But Mr. Peabody, set the Wayback Machine to August, 28th, 1999. Yes, Tony Stewart dominated the first half of the race. Jeff Gordon led 48 laps and I doubt many fans were surprised by that. Unhappy, perhaps. But not surprised. But by lap 300 (of 500) a new pair of protagonists asserted themselves as the favorites. The two would combine to lead the last 200 laps swapping the lead between them eleven times.
On lap 410 with Earnhardt leading but needing a pit stop an old friend stepped in to help out. Dave Marcis, a close friend of Earnhardt and the entire Richard Childress Racing organization, lost power on the track. Marcis said over the radio his car wouldn’t refire. The caution flew and Marcis’s car finally re-fired after all. NASCAR wasn’t having what seemed like an obvious ploy. Marcis was held a lap after he made it to pit road for purposely causing a caution. Racing resumed on lap 417 with Terry Labonte leading. Labonte, a two time Cup champion had a reputation of being cool and calculating at the wheel. Back then your mother, your aunt, perhaps your little sister, probably cheered for Terry Labonte. But Earnhardt was stalking Labonte’s No. 5 car and he saw Labonte’s car only as an obstacle between him and a checkered flag.
But with 10 laps to go it wasn’t Earnhardt who spun Labonte out of the lead. It was Darrell Waltrip, a three-time Cup champion and already a legend in his own mind even if by 1999 he wasn’t really a factor most weekends. Earnhardt was back in the lead but Labonte was able to pit for fresh rubber. The race resumed with five laps left to run. With two to go Labonte passed Earnhardt to retake the lead. On the final lap Earnhardt put a bumper to Labonte and put him into the wall. The move gave Earnhardt the lead and seconds later the win. Lost to many fans memories of the evening is the fact Jimmy Spencer found himself in second place after Labonte wrecked and he took off after Earnhardt WFO. Spencer was forthright in what he was trying to do on that final lap. He was planning to wreck Earnhardt if he could catch him and put Dale windshield deep into the wall after what he’d done to Labonte. Had Spencer in fact caught and wrecked Earnhardt I have no doubt the entire grandstands would have collapsed in on themselves like the Wall of Jericho.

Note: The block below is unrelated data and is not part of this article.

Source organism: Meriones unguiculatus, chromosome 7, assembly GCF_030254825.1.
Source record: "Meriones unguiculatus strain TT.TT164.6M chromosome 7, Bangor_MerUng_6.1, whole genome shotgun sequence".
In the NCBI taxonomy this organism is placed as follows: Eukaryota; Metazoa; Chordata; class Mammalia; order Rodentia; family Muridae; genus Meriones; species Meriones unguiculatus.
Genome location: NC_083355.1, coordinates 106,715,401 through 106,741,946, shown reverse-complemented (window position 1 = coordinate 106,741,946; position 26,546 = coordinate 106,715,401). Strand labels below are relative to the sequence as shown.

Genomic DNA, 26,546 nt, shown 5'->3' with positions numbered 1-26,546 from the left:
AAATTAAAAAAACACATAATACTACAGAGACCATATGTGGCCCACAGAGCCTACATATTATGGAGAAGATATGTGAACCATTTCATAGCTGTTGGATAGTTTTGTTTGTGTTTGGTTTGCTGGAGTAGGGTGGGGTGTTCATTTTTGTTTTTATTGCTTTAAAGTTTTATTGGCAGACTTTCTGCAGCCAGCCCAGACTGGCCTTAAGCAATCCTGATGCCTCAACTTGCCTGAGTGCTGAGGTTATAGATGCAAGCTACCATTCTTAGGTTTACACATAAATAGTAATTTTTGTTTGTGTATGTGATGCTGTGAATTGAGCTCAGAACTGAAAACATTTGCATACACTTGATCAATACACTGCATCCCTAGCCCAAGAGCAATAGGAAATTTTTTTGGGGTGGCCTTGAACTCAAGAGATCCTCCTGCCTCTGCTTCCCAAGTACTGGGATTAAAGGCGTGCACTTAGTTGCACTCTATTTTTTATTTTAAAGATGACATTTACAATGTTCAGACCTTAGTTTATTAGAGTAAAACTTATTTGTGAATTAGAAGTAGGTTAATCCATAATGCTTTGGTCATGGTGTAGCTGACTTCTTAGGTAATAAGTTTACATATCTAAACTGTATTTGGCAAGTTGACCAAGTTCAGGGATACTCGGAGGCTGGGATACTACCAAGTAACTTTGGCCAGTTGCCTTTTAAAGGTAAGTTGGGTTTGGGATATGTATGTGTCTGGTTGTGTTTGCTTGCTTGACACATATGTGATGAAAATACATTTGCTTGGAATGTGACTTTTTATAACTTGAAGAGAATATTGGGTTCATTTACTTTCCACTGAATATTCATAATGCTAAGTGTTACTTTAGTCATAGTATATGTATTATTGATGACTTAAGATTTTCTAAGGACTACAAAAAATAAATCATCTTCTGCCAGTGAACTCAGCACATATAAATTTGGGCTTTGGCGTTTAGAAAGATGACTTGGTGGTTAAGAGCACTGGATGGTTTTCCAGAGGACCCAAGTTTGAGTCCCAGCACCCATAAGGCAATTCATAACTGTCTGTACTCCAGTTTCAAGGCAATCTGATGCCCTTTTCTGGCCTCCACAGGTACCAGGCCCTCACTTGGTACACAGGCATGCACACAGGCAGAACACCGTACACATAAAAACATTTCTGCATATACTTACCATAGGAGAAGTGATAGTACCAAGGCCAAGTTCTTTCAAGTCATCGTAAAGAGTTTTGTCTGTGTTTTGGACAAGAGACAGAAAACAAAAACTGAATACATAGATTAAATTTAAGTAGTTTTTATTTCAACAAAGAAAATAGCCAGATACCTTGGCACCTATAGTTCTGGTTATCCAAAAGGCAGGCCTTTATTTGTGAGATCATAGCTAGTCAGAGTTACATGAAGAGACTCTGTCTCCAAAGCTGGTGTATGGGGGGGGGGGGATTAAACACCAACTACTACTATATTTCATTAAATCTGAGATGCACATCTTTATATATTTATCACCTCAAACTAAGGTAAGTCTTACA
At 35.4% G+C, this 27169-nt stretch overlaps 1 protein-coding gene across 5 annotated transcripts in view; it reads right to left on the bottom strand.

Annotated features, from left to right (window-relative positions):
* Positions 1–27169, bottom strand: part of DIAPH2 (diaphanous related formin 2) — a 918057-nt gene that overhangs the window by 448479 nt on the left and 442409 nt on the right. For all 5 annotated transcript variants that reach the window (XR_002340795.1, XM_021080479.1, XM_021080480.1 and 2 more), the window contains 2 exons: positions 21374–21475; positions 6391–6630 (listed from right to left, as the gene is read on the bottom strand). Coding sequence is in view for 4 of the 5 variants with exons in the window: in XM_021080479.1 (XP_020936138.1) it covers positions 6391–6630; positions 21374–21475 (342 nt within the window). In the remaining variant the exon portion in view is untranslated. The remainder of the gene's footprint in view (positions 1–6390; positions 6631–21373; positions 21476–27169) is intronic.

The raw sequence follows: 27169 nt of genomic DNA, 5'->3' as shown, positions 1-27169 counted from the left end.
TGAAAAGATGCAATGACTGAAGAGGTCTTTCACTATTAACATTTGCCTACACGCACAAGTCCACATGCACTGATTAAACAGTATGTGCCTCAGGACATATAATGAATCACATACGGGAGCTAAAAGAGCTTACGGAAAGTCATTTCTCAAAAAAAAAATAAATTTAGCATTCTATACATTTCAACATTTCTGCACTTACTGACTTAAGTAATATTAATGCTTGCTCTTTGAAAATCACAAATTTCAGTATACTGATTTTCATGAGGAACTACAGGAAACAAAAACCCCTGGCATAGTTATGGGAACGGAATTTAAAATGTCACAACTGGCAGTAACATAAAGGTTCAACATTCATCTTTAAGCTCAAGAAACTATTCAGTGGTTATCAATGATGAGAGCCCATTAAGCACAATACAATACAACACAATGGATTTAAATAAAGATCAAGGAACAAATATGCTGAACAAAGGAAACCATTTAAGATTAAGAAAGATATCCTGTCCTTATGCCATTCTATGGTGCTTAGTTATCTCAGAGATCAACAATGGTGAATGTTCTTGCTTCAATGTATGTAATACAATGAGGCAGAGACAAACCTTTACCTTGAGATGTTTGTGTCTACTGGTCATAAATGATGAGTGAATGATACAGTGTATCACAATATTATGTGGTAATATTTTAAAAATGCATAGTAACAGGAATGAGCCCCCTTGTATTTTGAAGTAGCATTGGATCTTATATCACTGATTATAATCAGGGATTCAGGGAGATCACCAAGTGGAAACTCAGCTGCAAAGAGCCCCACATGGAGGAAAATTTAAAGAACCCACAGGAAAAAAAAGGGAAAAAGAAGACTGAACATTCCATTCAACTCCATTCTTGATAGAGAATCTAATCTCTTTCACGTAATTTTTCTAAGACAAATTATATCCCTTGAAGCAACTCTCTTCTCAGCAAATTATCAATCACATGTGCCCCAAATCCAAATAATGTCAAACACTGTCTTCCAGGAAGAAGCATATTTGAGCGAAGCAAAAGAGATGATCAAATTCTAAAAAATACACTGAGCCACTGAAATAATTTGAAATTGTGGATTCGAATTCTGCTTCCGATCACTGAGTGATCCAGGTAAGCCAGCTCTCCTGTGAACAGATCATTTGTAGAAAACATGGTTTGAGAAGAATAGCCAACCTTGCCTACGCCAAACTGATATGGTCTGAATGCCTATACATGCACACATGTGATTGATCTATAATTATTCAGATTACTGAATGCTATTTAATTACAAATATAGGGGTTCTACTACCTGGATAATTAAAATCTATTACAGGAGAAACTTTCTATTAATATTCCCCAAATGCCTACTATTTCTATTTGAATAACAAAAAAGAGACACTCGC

As he pulled into Victory Lane, Earnhardt was loudly and profanely booed by a majority of the fans on hand. And that’s when Dale delivered his famous line, “If they ain’t cheering, they better be booing.” Indifference was worse than ignominy.
Those in the massive crowd on hand that night weren’t the only ones struggling with the move they’d just seen Earnhardt make. In the ESPN booth the normally genteel Ned Jarrett labeled Earnhardt’s spinning out Labonte as the dirtiest move he’d ever seen made on a race track. Considering the era that Jarrett started his career on racing not only on short dirt tracks but micro-tracks in the rural south that was saying something. Pressed with his thoughts on the move Earnhardt finally walked back his comments a bit saying he hadn’t meant to wreck Labonte. He’d simply met to “rattle his cage a bit.” Told of Earnhardt’s post-race comment Labonte managed a bemused smile and added, “he never means to wreck anyone” the sarcasm dripping off each word.
Of course the duo had previous history at Bristol back in 1995. But if the 1995 Bristol night race was the equivalent of Bob Dylan breaking out an electric guitar at Newport, the 1998 Night Race was Woodstock. It was a race so seminal it could be argued it was the dividing line between the old era of NASCAR racing and a new one during which the sport’s popularity and visibility would simply explode to unprecedented heights.